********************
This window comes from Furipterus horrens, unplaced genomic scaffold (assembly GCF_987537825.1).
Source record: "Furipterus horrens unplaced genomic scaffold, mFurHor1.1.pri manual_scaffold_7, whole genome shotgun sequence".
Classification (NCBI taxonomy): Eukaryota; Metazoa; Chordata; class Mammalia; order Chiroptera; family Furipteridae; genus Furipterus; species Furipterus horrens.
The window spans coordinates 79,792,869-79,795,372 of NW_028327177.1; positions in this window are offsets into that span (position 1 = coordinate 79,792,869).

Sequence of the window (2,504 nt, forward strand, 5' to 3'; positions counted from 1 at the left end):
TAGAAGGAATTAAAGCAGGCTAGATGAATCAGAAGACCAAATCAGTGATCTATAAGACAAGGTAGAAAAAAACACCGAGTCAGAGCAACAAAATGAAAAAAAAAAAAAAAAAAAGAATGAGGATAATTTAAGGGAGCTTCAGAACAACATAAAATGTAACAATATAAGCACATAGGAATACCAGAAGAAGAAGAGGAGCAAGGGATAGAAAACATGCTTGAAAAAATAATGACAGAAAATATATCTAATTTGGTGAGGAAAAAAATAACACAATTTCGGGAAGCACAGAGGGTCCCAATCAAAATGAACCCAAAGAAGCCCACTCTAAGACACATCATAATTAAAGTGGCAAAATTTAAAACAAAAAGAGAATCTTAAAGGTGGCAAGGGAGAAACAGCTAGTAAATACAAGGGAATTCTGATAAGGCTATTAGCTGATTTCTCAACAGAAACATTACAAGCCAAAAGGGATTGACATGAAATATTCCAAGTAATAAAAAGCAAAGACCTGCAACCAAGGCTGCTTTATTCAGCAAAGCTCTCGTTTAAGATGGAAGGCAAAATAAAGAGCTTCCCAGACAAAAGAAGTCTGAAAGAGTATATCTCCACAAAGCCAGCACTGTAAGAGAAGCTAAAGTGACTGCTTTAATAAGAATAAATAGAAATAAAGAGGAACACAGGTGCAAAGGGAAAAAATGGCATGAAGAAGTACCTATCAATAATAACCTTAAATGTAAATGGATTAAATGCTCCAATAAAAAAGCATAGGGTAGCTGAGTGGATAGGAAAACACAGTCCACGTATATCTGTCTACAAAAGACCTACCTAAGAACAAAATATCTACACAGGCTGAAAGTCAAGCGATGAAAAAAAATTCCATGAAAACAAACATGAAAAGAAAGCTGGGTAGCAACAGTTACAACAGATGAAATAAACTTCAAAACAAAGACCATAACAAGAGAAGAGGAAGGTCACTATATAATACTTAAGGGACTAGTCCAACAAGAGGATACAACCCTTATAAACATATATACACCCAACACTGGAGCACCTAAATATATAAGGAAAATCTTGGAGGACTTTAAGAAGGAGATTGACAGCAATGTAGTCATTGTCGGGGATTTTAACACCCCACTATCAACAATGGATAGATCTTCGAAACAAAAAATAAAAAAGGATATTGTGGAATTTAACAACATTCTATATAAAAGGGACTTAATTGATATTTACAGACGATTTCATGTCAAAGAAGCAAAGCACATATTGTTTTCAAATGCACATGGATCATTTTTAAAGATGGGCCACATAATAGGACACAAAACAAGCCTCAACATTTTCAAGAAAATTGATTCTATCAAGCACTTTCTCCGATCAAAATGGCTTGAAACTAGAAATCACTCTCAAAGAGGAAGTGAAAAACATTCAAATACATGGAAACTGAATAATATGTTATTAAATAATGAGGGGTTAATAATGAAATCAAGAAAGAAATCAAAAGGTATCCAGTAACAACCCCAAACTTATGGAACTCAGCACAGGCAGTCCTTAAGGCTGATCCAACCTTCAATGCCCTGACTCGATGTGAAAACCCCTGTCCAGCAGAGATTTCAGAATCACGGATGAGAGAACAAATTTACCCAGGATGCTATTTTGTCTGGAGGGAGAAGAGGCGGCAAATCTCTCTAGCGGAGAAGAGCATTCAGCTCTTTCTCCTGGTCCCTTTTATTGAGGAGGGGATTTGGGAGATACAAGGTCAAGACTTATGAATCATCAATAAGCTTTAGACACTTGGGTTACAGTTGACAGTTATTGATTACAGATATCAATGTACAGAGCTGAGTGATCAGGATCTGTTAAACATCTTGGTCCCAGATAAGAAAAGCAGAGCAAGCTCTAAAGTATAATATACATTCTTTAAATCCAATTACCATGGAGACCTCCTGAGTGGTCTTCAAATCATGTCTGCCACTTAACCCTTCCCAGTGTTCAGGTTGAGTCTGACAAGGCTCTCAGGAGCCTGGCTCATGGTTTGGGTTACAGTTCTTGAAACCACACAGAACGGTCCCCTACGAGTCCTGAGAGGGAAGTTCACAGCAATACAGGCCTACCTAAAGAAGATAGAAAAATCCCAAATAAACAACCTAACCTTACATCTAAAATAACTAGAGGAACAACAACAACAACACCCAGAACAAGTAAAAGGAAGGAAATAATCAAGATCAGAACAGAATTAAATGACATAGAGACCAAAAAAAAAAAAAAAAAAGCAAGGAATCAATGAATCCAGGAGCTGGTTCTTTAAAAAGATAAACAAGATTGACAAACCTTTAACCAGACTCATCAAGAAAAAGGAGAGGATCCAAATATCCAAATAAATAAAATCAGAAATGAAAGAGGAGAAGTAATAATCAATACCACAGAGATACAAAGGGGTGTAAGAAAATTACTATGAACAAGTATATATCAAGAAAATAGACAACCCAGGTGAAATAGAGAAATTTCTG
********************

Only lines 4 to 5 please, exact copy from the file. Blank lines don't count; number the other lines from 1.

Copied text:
The window spans coordinates 79,792,869-79,795,372 of NW_028327177.1; positions in this window are offsets into that span (position 1 = coordinate 79,792,869).

Sequence of the window (2,504 nt, forward strand, 5' to 3'; positions counted from 1 at the left end):